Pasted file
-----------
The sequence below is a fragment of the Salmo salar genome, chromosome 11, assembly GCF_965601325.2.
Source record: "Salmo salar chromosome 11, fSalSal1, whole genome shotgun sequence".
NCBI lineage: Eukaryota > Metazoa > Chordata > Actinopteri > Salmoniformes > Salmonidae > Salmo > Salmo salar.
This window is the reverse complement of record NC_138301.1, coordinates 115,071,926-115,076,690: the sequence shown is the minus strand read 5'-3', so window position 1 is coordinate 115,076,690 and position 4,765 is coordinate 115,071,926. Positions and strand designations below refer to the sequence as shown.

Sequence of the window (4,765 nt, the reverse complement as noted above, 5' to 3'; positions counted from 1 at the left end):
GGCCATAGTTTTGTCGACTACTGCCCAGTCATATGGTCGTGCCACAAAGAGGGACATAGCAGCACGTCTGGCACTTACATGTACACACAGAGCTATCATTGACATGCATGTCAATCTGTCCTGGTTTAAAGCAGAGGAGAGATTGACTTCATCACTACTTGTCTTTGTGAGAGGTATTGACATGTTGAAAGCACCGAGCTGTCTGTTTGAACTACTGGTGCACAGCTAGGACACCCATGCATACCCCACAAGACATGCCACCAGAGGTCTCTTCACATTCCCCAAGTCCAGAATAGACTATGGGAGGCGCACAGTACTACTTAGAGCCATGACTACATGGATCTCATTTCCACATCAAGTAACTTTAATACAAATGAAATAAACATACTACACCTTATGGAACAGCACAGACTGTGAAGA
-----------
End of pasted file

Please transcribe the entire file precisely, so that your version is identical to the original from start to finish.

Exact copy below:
The sequence below is a fragment of the Salmo salar genome, chromosome 11, assembly GCF_965601325.2.
Source record: "Salmo salar chromosome 11, fSalSal1, whole genome shotgun sequence".
NCBI lineage: Eukaryota > Metazoa > Chordata > Actinopteri > Salmoniformes > Salmonidae > Salmo > Salmo salar.
This window is the reverse complement of record NC_138301.1, coordinates 115,071,926-115,076,690: the sequence shown is the minus strand read 5'-3', so window position 1 is coordinate 115,076,690 and position 4,765 is coordinate 115,071,926. Positions and strand designations below refer to the sequence as shown.

Sequence of the window (4,765 nt, the reverse complement as noted above, 5' to 3'; positions counted from 1 at the left end):
GGCCATAGTTTTGTCGACTACTGCCCAGTCATATGGTCGTGCCACAAAGAGGGACATAGCAGCACGTCTGGCACTTACATGTACACACAGAGCTATCATTGACATGCATGTCAATCTGTCCTGGTTTAAAGCAGAGGAGAGATTGACTTCATCACTACTTGTCTTTGTGAGAGGTATTGACATGTTGAAAGCACCGAGCTGTCTGTTTGAACTACTGGTGCACAGCTAGGACACCCATGCATACCCCACAAGACATGCCACCAGAGGTCTCTTCACATTCCCCAAGTCCAGAATAGACTATGGGAGGCGCACAGTACTACTTAGAGCCATGACTACATGGATCTCATTTCCACATCAAGTAACTTTAATACAAATGAAATAAACATACTACACCTTATGGAACAGCACAGACTGTGAAGA